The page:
Ta dah! All of a sudden it looked almost finished.

    I slip-stiched the gap at the top closed, and also hand-stiched the corners in order to taper the flap slightly. I suppose I could have sewn it with slight taper, and might do that next time.

    And it was done.

    The phone slips in nicely and the flap tucks neatly under the band.

    I like the long flap, though of course it would work with a shorter one too. My original gadget-cosy was a case for my kindle, which had a shorter, curved flap and a button closure.

    I'd be tempted to do another like this, even though the bound buttonhole more than doubled the construction time! I used this tutorial for the buttonhole, and have to say that it makes me very happy, so the time invested in it was more than justified.

    I wouldn't recommend the smaller flap for a mobile phone case - the thickness of the fabric means that it doesn't fold over especially neatly, whereas the longer flap flips over beautifully, and the band provides a satisfying splash of colour.

    A case this pretty might even teach me to love my phone...

    Thursday, 2 May 2013

    Making do and mending in space and time

    So, the Sewing Bee is over, and KCWC too. It's time start sewing again instead of just watching other people making things. The only problem is the mending pile. This is the dark side of sewing: it's so practical and useful that it can easily become a bit mundane.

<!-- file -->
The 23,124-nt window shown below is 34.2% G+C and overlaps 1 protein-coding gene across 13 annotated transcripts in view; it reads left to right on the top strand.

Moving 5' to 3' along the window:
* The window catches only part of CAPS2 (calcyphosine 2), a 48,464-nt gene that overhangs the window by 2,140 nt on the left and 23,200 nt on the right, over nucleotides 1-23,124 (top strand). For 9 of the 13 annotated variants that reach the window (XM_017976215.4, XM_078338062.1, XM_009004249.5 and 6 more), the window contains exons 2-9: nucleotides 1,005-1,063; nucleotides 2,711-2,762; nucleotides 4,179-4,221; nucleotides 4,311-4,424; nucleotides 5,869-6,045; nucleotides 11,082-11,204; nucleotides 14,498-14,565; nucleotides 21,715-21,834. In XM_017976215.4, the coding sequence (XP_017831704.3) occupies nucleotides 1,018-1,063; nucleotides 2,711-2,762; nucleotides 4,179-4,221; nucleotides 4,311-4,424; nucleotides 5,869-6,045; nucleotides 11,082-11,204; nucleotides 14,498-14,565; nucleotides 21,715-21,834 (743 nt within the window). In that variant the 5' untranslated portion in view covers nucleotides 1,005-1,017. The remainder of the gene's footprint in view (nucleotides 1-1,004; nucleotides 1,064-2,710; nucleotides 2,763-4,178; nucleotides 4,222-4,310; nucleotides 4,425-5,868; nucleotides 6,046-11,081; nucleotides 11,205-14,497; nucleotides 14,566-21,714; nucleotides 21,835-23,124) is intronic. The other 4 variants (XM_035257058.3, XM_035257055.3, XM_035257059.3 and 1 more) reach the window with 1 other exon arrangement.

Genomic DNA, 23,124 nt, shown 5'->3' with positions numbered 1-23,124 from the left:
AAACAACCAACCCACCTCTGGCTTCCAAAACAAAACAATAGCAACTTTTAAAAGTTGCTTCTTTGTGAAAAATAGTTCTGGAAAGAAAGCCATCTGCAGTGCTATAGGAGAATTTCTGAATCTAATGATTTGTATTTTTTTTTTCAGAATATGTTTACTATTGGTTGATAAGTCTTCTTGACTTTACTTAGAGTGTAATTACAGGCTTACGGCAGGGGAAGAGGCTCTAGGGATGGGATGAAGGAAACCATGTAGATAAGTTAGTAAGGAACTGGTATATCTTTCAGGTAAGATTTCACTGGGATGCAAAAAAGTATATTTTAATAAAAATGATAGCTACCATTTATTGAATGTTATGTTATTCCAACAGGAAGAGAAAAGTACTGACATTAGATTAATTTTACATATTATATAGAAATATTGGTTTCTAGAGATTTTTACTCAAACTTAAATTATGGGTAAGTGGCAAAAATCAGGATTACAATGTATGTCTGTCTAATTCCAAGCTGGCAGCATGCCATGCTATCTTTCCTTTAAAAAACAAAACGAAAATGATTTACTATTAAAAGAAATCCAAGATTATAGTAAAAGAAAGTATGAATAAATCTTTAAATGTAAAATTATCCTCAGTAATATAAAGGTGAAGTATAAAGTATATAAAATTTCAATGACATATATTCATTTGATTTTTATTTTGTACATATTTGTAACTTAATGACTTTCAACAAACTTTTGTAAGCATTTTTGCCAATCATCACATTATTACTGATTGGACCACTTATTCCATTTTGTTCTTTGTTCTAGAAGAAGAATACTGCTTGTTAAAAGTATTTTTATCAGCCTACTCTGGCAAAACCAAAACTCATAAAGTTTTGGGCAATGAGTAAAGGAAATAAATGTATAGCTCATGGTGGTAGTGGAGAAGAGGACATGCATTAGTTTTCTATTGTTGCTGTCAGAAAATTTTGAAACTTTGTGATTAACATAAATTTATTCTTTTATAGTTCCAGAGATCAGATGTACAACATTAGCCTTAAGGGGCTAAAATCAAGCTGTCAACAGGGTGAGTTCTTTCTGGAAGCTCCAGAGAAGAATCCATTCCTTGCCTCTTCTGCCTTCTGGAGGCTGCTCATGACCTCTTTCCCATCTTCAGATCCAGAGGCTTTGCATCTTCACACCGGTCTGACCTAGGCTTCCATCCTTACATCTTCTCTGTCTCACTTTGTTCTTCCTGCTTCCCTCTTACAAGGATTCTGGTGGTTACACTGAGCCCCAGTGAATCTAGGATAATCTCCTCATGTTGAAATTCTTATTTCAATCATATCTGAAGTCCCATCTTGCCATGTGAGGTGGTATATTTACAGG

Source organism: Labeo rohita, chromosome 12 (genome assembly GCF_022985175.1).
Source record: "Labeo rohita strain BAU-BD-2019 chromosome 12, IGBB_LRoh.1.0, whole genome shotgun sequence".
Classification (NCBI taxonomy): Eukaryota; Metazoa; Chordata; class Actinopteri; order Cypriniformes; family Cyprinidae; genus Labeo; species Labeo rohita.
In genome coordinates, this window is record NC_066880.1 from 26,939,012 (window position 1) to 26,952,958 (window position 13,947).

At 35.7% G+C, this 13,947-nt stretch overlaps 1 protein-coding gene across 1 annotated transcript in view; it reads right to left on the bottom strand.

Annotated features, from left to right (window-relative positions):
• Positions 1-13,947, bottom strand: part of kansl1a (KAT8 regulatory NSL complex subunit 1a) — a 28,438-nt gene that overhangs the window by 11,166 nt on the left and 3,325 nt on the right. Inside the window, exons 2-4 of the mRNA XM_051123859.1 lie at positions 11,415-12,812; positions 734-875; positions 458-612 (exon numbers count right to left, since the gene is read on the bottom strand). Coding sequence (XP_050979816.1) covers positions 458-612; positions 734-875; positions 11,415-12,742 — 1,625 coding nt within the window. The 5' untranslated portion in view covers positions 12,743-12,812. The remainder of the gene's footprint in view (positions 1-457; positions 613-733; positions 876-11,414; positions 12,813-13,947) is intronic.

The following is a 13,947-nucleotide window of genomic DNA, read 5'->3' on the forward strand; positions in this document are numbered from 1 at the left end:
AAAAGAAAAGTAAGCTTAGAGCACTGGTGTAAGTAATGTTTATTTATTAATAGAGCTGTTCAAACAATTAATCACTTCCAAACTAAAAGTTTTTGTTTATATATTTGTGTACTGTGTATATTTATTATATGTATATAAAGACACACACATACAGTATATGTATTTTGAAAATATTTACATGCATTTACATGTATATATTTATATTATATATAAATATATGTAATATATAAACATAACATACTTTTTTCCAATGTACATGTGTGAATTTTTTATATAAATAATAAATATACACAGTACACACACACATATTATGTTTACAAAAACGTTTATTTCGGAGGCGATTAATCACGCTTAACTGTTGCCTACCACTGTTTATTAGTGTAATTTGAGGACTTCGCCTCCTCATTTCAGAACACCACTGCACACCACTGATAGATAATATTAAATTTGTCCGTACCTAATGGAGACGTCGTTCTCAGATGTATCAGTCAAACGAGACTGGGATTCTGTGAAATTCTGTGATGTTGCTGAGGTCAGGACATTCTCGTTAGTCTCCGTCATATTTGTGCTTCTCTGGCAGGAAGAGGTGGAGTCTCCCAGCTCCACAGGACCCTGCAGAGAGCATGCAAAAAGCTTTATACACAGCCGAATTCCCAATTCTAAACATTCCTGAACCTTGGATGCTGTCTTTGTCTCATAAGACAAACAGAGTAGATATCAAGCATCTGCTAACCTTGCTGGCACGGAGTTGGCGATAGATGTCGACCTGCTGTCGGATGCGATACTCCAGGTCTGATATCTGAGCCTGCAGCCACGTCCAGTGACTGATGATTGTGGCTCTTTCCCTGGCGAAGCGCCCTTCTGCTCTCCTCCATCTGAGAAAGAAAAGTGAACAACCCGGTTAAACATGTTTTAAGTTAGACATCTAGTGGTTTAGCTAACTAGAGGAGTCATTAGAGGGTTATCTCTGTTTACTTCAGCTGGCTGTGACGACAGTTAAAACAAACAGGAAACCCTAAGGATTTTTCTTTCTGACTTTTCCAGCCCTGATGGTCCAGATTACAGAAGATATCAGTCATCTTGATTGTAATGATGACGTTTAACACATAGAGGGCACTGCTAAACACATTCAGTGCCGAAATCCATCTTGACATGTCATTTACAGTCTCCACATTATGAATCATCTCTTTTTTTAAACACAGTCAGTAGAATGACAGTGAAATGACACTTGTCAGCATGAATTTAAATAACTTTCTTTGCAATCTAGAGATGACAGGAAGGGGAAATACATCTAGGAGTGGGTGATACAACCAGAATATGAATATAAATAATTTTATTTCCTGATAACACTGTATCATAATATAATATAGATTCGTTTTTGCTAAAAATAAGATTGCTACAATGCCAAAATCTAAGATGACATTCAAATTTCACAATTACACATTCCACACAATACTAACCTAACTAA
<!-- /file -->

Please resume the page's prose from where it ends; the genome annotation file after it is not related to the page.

Which is fine, but not especially relaxing, and not necessarily much fun.

    Although sometimes the repairs can take on a life of their own...

    Recently I've been hearing the term 'home sewing' to describe, well, home sewing, and I  like that way it encompasses what we do, whilst completely bypassing the question of why we do it. It avoids the whole issue of whether 'home sewing' is recreational or functional. Is it a utilitarian life skill, or an artistic endeavour or a self-contained hobby? It doesn't matter - 'home sewing' brings sewing into the same bracket as cooking or DIY: virtuous and necessary, but with the potential for enjoyment and perhaps a bit of quirkiness.

    And it does make me happy when all the facets of home sewing come together in one uber-satisfying Who-themed knee patch.

    Oh, and there's a reason why the boy has holes in his trousers. Here's how the Tardis looked the next day...

    More mending is sure to follow.